Arctic Yearbook 2015 - Page 317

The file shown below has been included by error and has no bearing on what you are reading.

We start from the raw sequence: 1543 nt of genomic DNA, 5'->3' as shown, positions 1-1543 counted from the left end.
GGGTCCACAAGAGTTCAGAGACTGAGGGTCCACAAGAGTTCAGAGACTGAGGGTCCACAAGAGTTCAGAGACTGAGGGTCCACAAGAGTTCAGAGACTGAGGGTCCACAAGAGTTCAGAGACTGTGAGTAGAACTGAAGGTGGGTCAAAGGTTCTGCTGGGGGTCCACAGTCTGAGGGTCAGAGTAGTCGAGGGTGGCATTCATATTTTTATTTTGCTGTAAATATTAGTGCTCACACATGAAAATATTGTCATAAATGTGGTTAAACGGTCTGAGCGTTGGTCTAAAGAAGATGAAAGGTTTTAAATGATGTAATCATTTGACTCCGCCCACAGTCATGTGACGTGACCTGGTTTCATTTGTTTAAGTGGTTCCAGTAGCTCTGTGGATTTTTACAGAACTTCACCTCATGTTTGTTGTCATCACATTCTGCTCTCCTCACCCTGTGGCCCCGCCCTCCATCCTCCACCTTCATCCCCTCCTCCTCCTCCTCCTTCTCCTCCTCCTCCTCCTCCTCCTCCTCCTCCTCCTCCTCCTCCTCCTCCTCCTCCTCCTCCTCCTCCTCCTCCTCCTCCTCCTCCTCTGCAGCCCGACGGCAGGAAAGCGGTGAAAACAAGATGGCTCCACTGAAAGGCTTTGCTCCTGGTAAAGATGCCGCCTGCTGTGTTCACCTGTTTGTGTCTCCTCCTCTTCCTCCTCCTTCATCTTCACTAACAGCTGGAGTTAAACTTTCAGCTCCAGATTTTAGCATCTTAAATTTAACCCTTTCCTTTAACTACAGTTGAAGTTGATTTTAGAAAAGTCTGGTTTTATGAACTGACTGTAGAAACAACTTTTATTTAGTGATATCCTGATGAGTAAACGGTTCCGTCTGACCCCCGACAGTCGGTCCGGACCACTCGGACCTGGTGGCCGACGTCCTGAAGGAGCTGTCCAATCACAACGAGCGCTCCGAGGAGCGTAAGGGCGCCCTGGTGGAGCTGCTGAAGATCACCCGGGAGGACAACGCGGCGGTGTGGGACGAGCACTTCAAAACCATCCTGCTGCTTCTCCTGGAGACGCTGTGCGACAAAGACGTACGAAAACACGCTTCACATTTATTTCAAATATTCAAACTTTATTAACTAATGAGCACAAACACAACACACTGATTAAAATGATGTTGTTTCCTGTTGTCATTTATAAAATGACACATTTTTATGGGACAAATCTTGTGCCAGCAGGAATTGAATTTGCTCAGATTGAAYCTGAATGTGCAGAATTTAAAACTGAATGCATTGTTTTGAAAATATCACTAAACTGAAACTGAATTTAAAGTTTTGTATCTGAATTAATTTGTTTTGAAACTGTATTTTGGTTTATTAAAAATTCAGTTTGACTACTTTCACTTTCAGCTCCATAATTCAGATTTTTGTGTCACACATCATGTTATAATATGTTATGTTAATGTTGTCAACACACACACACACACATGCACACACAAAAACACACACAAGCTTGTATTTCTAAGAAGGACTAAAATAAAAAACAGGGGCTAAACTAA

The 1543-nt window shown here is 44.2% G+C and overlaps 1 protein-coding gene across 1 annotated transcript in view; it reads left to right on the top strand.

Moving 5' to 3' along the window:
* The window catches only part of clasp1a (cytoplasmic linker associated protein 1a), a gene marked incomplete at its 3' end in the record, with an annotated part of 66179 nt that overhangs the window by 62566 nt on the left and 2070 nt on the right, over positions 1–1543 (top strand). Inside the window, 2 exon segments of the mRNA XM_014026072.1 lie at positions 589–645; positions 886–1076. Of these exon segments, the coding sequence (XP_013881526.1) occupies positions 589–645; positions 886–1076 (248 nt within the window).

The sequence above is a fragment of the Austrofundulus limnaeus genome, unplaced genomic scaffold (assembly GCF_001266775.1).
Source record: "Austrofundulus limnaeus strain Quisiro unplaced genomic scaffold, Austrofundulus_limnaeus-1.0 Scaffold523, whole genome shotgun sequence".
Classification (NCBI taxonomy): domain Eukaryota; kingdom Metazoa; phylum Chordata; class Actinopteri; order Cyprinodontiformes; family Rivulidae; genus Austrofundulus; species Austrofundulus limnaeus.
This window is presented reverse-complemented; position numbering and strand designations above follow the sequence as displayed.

317 Arctic Yearbook 2015 been resolved – a circumstantial dependency of which the applauded Norwegian-Russian Barents Sea delimitation was a case in point (Henriksen & Ulfstein 2011). Ratification of UNCLOS is still outstanding for the ‘last reluctant Arctic power’, the USA (Huebert 2009); although, their signing of the 2008 Ilulissat Declaration arguably confirmed the state’s commitment thereto. Nonetheless, the 2008 meeting of the five Arctic coastal states, excluding Iceland, Sweden, and Finland on the basis of UNCLOS’ supposed irrelevance to their specific relationships to the Arctic region, caused a political hubbub (see e.g. Dodds & Ingimundarson 2012). As with the region writ large, defining precisely where the Arctic Ocean begins and ends is no straight-forward task, not least as currents and fish stocks move Arctic waters. When the five states again met exclusively in 2015 in order to negotiate and sign a declaration on fishing in the Arctic Ocean, this was, unsurprisingly, met with Icelandic criticism. As their authorities stated, fishing in Arctic Ocean international waters concern them perhaps more than most other Arctic (and non-Arctic) states. Furthermore, according to their statement, an Arctic Ocean EEZ was clearly not a condition for participation, as Norway does not fit that description either (I.M.F.A. 2015). The latter point is also one of some controversy, as the details of Norwegian sovereignty over Svalbard and its surrounding waters are laid down in the 1925 Svalbard Treaty; that is, a treaty made before UNCLOS, and importantly, extended continental shelf delimitation-rules were agreed upon. Whereas the Treaty establishes all signatories’ rights to conduct activity on the archipelago, the exact conditions of this once more became a topic of debate when the Russian Deputy Prime Minister Rogozin landed on Svalbard in April, despite prohibition of entrance to Norway due to political sanctions (BBC 2015). Albeit strongly criticised by the Norwegian authorities, the incident illustrated the inherent ambiguity and interpretative nature of Arctic Ocean matters and international law more generally, as well as the question of appropriate enforcement. The ostensibly indisputable scientific-legalistic basis of which UNCLOS is portrayed as an objective framework thus retains much of its power in precisely the voluntary and advantageous nature of adherence thereto; even constructing a hierarchy among the A8 of which five are further privileged. Moreover, UNCLOS has been highly successful in motivating interstate cooperation reaching further and deeper than the surface of formal diplomacy, such as necessitating scientific collaboration on seafloor mapping in order to make submissions to the Commission on the Limits of the Continental Shelf (Dodds 2010; Numminen 2010). Thus, the promotion and performance of UNCLOS towards particularly non-Arctic states interested in the region – such as the large states India and China – simultaneously constrain and enable the Arctic states’ own political practices in the region. The Arctic Council With UNCLOS providing the legal pillar of Arctic governance, the Arctic Council (AC) serves as its political counterpart: an intergovernmental forum for cooperation. In addition to the noted eight member states with territories north of the Arctic Circle, the AC also includes six indigenous peoples’ organisations as ‘Permanent Participants’, who have to be ‘consulted’ on all matters (Graczyk 2011; Koivurova & Heinämäki 2006). Other states and stakeholders may apply to observe – as an increasing number of states have done in recent years. As such, they are not party to decision-making, but may, of course, observe decisions being made and actively partake in working groups and projects (Graczyk & Koivurova 2014). Since its inception in 1996, the AC has evolved from a primarily environmentally Medby